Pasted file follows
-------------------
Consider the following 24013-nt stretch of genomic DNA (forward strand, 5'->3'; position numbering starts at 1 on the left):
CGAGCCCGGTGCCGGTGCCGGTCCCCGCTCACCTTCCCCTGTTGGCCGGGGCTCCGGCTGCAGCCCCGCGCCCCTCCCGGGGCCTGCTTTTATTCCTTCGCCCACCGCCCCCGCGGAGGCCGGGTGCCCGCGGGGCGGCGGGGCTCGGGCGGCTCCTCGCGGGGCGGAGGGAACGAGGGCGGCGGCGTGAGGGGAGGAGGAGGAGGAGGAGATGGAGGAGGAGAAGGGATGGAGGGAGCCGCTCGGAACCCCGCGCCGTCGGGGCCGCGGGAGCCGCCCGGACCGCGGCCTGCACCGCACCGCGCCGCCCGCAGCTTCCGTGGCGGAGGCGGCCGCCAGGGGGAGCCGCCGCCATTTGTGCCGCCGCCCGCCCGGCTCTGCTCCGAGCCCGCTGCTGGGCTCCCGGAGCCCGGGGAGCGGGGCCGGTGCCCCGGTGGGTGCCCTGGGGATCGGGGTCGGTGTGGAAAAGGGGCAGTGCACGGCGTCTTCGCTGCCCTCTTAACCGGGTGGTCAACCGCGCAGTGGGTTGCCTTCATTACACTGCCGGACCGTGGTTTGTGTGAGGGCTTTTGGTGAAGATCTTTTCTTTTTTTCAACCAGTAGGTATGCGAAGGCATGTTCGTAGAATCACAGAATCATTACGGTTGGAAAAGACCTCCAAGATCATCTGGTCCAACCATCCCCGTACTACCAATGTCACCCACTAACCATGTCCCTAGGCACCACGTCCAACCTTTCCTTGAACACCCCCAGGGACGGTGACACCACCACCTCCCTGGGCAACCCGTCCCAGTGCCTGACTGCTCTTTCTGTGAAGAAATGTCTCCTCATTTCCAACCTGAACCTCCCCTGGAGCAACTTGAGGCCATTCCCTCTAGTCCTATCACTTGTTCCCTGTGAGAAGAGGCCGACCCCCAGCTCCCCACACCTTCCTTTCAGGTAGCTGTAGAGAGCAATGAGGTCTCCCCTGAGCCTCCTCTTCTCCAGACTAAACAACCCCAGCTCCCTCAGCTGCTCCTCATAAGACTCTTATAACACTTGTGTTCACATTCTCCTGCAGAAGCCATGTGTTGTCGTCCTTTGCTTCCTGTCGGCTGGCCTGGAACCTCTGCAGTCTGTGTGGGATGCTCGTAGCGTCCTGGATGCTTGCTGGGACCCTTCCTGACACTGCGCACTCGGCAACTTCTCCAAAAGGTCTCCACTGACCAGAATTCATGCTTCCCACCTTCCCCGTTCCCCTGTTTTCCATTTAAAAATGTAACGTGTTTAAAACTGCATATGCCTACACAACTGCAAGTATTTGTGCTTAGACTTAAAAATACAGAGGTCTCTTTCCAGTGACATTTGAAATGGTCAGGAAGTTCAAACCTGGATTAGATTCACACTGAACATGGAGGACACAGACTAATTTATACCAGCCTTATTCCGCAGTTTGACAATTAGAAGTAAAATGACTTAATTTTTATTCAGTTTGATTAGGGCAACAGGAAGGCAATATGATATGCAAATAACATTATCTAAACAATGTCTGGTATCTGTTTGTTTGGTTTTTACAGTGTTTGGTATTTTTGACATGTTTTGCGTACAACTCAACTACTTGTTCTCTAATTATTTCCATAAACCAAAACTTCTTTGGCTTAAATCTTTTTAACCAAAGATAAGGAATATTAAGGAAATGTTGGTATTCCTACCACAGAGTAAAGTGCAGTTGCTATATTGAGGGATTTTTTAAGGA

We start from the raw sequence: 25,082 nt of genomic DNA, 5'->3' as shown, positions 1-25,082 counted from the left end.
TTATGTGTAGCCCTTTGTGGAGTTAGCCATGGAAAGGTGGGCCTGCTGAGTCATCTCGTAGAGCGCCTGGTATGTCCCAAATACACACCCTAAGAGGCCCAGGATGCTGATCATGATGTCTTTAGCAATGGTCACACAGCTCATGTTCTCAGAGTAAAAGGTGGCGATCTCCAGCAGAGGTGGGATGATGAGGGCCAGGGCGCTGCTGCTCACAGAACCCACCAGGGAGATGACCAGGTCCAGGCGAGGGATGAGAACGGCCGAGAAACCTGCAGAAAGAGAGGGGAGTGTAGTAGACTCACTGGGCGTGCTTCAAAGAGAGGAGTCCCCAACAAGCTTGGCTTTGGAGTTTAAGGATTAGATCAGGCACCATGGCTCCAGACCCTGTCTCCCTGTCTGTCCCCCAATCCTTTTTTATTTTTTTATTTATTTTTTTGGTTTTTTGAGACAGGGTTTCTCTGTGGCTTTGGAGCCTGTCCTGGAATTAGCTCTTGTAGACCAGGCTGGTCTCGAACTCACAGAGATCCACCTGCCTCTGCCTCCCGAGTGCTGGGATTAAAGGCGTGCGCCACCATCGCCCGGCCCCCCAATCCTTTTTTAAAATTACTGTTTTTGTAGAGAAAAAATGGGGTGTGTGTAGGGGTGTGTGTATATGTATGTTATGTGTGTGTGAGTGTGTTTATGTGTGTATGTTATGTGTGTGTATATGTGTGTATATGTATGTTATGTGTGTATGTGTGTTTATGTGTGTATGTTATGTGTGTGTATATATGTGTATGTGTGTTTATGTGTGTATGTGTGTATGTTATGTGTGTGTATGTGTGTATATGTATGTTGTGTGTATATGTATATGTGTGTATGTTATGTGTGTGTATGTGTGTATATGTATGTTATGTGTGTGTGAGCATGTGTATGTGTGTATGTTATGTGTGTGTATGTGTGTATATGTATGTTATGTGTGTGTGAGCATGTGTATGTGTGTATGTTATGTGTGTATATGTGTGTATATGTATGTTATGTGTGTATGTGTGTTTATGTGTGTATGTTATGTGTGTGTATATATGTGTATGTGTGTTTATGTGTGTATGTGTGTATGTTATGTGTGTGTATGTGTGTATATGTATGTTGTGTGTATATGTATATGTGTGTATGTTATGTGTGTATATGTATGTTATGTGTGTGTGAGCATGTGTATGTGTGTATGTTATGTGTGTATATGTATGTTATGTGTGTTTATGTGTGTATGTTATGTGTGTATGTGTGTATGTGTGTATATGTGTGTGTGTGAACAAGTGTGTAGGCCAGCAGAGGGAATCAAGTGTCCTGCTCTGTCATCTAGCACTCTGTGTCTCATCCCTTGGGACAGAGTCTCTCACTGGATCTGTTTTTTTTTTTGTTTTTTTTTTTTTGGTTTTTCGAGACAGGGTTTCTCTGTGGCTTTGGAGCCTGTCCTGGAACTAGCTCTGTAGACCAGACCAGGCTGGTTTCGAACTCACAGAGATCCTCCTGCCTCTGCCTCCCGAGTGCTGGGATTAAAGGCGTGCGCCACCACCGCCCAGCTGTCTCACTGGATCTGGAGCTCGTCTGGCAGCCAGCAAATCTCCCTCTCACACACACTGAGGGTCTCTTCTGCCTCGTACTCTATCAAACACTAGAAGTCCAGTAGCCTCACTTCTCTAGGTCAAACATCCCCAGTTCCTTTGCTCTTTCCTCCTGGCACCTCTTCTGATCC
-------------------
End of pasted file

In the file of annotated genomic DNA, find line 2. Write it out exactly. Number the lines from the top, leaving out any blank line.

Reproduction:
CGAGCCCGGTGCCGGTGCCGGTCCCCGCTCACCTTCCCCTGTTGGCCGGGGCTCCGGCTGCAGCCCCGCGCCCCTCCCGGGGCCTGCTTTTATTCCTTCGCCCACCGCCCCCGCGGAGGCCGGGTGCCCGCGGGGCGGCGGGGCTCGGGCGGCTCCTCGCGGGGCGGAGGGAACGAGGGCGGCGGCGTGAGGGGAGGAGGAGGAGGAGGAGATGGAGGAGGAGAAGGGATGGAGGGAGCCGCTCGGAACCCCGCGCCGTCGGGGCCGCGGGAGCCGCCCGGACCGCGGCCTGCACCGCACCGCGCCGCCCGCAGCTTCCGTGGCGGAGGCGGCCGCCAGGGGGAGCCGCCGCCATTTGTGCCGCCGCCCGCCCGGCTCTGCTCCGAGCCCGCTGCTGGGCTCCCGGAGCCCGGGGAGCGGGGCCGGTGCCCCGGTGGGTGCCCTGGGGATCGGGGTCGGTGTGGAAAAGGGGCAGTGCACGGCGTCTTCGCTGCCCTCTTAACCGGGTGGTCAACCGCGCAGTGGGTTGCCTTCATTACACTGCCGGACCGTGGTTTGTGTGAGGGCTTTTGGTGAAGATCTTTTCTTTTTTTCAACCAGTAGGTATGCGAAGGCATGTTCGTAGAATCACAGAATCATTACGGTTGGAAAAGACCTCCAAGATCATCTGGTCCAACCATCCCCGTACTACCAATGTCACCCACTAACCATGTCCCTAGGCACCACGTCCAACCTTTCCTTGAACACCCCCAGGGACGGTGACACCACCACCTCCCTGGGCAACCCGTCCCAGTGCCTGACTGCTCTTTCTGTGAAGAAATGTCTCCTCATTTCCAACCTGAACCTCCCCTGGAGCAACTTGAGGCCATTCCCTCTAGTCCTATCACTTGTTCCCTGTGAGAAGAGGCCGACCCCCAGCTCCCCACACCTTCCTTTCAGGTAGCTGTAGAGAGCAATGAGGTCTCCCCTGAGCCTCCTCTTCTCCAGACTAAACAACCCCAGCTCCCTCAGCTGCTCCTCATAAGACTCTTATAACACTTGTGTTCACATTCTCCTGCAGAAGCCATGTGTTGTCGTCCTTTGCTTCCTGTCGGCTGGCCTGGAACCTCTGCAGTCTGTGTGGGATGCTCGTAGCGTCCTGGATGCTTGCTGGGACCCTTCCTGACACTGCGCACTCGGCAACTTCTCCAAAAGGTCTCCACTGACCAGAATTCATGCTTCCCACCTTCCCCGTTCCCCTGTTTTCCATTTAAAAATGTAACGTGTTTAAAACTGCATATGCCTACACAACTGCAAGTATTTGTGCTTAGACTTAAAAATACAGAGGTCTCTTTCCAGTGACATTTGAAATGGTCAGGAAGTTCAAACCTGGATTAGATTCACACTGAACATGGAGGACACAGACTAATTTATACCAGCCTTATTCCGCAGTTTGACAATTAGAAGTAAAATGACTTAATTTTTATTCAGTTTGATTAGGGCAACAGGAAGGCAATATGATATGCAAATAACATTATCTAAACAATGTCTGGTATCTGTTTGTTTGGTTTTTACAGTGTTTGGTATTTTTGACATGTTTTGCGTACAACTCAACTACTTGTTCTCTAATTATTTCCATAAACCAAAACTTCTTTGGCTTAAATCTTTTTAACCAAAGATAAGGAATATTAAGGAAATGTTGGTATTCCTACCACAGAGTAAAGTGCAGTTGCTATATTGAGGGATTTTTTAAGGA